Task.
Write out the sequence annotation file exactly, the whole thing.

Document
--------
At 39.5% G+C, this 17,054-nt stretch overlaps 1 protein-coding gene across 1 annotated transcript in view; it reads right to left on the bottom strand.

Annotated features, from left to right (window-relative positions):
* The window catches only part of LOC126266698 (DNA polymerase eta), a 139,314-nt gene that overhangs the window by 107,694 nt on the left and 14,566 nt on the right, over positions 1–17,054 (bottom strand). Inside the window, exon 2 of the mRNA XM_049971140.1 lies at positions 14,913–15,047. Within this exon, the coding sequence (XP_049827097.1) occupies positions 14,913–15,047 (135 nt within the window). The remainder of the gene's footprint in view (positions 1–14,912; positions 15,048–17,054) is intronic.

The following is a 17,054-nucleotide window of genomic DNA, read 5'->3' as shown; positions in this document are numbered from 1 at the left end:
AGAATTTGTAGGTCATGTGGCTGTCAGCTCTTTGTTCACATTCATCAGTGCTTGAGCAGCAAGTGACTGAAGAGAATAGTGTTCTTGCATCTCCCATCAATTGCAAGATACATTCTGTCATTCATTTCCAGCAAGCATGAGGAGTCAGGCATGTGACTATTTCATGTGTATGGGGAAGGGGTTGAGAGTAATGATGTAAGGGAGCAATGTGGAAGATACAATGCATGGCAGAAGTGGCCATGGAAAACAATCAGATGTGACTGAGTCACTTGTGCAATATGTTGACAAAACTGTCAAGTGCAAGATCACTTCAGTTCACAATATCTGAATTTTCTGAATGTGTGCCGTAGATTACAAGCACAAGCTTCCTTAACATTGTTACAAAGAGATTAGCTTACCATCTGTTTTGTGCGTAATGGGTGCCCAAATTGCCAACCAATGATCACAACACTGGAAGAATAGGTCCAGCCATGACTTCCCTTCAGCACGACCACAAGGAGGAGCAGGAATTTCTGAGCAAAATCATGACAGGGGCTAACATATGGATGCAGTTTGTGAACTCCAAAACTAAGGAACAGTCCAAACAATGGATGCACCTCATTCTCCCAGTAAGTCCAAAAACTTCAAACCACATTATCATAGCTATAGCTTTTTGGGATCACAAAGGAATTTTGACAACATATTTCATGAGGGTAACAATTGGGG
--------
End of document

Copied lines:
At 39.5% G+C, this 17,054-nt stretch overlaps 1 protein-coding gene across 1 annotated transcript in view; it reads right to left on the bottom strand.

Annotated features, from left to right (window-relative positions):
* The window catches only part of LOC126266698 (DNA polymerase eta), a 139,314-nt gene that overhangs the window by 107,694 nt on the left and 14,566 nt on the right, over positions 1–17,054 (bottom strand). Inside the window, exon 2 of the mRNA XM_049971140.1 lies at positions 14,913–15,047. Within this exon, the coding sequence (XP_049827097.1) occupies positions 14,913–15,047 (135 nt within the window). The remainder of the gene's footprint in view (positions 1–14,912; positions 15,048–17,054) is intronic.

The following is a 17,054-nucleotide window of genomic DNA, read 5'->3' as shown; positions in this document are numbered from 1 at the left end:
AGAATTTGTAGGTCATGTGGCTGTCAGCTCTTTGTTCACATTCATCAGTGCTTGAGCAGCAAGTGACTGAAGAGAATAGTGTTCTTGCATCTCCCATCAATTGCAAGATACATTCTGTCATTCATTTCCAGCAAGCATGAGGAGTCAGGCATGTGACTATTTCATGTGTATGGGGAAGGGGTTGAGAGTAATGATGTAAGGGAGCAATGTGGAAGATACAATGCATGGCAGAAGTGGCCATGGAAAACAATCAGATGTGACTGAGTCACTTGTGCAATATGTTGACAAAACTGTCAAGTGCAAGATCACTTCAGTTCACAATATCTGAATTTTCTGAATGTGTGCCGTAGATTACAAGCACAAGCTTCCTTAACATTGTTACAAAGAGATTAGCTTACCATCTGTTTTGTGCGTAATGGGTGCCCAAATTGCCAACCAATGATCACAACACTGGAAGAATAGGTCCAGCCATGACTTCCCTTCAGCACGACCACAAGGAGGAGCAGGAATTTCTGAGCAAAATCATGACAGGGGCTAACATATGGATGCAGTTTGTGAACTCCAAAACTAAGGAACAGTCCAAACAATGGATGCACCTCATTCTCCCAGTAAGTCCAAAAACTTCAAACCACATTATCATAGCTATAGCTTTTTGGGATCACAAAGGAATTTTGACAACATATTTCATGAGGGTAACAATTGGGG